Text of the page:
Self-care for Mental Health Professionals
As a psychotherapist how do you self regulate?
How do you keep yourself from getting burnt out?
When there are personal issues, because you’re human and you will have them, how do you balance personal and professional life?
If you’re triggered in a session, feel biased towards your client, have a sudden personal triggering memory pop up, feel agitated, suddenly feel unwell etc, how do you handle it mid-session?
Although we already have coping skills and knowledge about self regulation as psychotherapists, it’s really important to have quick tools that can help us self-regulate prior to, during and after a session as well as have a tapping self-care routine to prevent burnout. This form of regular self-care in turn helps your client. How?
By you being able to hold a safe space for your client during sessions. Being trauma informed means being able to hold a safe space for our clients and in order to do that we need to feel safe in our bodies as therapists, especially if we are working with clients with trauma history. And I believe mostly all clients have some form of trauma background.
Self-regulation also helps in your interactions with your client outside of sessions, for example, scheduling appointments, answering emails, handling conflicts with clients – all this requires you to be in a grounded and calm space.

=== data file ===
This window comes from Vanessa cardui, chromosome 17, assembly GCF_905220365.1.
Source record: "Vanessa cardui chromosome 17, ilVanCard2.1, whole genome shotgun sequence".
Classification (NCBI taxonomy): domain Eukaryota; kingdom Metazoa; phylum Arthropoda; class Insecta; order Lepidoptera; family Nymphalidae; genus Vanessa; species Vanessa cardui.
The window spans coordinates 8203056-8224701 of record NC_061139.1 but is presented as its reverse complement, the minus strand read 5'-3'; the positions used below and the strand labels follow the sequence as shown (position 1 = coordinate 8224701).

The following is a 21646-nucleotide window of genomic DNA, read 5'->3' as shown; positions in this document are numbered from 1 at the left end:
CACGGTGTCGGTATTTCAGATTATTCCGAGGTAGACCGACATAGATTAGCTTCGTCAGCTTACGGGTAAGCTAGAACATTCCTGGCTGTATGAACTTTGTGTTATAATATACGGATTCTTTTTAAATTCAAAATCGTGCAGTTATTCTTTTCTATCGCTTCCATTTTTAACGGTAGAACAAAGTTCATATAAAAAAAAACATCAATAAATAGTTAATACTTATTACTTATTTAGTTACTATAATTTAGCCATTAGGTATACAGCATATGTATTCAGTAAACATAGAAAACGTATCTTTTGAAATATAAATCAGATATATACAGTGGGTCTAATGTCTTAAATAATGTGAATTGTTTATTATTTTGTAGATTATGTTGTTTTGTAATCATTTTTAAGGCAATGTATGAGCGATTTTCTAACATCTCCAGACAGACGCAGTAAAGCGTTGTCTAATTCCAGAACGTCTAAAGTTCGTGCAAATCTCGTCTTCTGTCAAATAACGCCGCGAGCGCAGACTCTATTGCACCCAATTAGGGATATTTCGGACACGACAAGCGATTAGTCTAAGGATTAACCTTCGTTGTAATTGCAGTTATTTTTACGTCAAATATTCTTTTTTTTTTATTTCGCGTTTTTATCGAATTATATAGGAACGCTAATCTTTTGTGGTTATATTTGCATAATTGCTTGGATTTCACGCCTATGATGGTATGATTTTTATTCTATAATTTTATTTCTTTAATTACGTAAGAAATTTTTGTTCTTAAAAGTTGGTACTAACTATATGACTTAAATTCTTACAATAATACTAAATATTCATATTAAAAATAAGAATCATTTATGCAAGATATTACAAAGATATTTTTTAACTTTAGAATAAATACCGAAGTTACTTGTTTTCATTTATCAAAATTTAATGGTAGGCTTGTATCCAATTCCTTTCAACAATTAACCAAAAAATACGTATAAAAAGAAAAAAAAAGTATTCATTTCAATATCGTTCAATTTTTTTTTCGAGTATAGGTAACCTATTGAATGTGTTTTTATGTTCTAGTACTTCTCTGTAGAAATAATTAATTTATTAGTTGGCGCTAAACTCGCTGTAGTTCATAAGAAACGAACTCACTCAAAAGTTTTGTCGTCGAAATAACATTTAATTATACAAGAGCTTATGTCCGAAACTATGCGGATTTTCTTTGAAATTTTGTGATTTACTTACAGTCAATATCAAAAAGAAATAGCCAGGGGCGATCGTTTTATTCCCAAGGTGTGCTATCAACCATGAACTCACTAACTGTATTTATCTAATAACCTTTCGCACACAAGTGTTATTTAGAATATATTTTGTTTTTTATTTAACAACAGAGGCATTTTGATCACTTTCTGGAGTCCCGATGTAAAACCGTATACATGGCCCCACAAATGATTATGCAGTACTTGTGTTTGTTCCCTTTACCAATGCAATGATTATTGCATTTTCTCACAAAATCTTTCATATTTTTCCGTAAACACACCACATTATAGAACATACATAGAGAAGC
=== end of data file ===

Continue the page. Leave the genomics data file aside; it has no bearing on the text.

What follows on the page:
Another essential aspect of therapy is to have empathy. However, consistently working with clients while being present and empathetic does take a toll on our minds and bodies, especially if we’re not careful and don’t engage in regular self-care practices. We need a form of self care that requires less time, is somatic and helps in processing feelings safely without analysis paralysis.
Let’s say you’re triggered right before a client session due to a personal issue. Now, what will you do? One of the quickest ways to feel calmer is to just tap for a few minutes. It helps in reducing your emotional intensity instantly and is even helpful during a session.
Consider learning foundational skills in EFT for quick reduction in stress and emotional distress.
While mechanical EFT ( which can be learnt just be reading a manual or attending a brief course) is helpful, for effective EFT application a solid base in foundational skills and experiential learning is necessary, otherwise you will not find significant improvements after EFT.
EFT is a research supported, evidence based, somatic-cognitive tool. Since trauma enters through the body and emotions are felt in the body, the best way for trauma and emotions to be processed is through the body and that’s where EFT comes in.
For a short video on this, click on the link below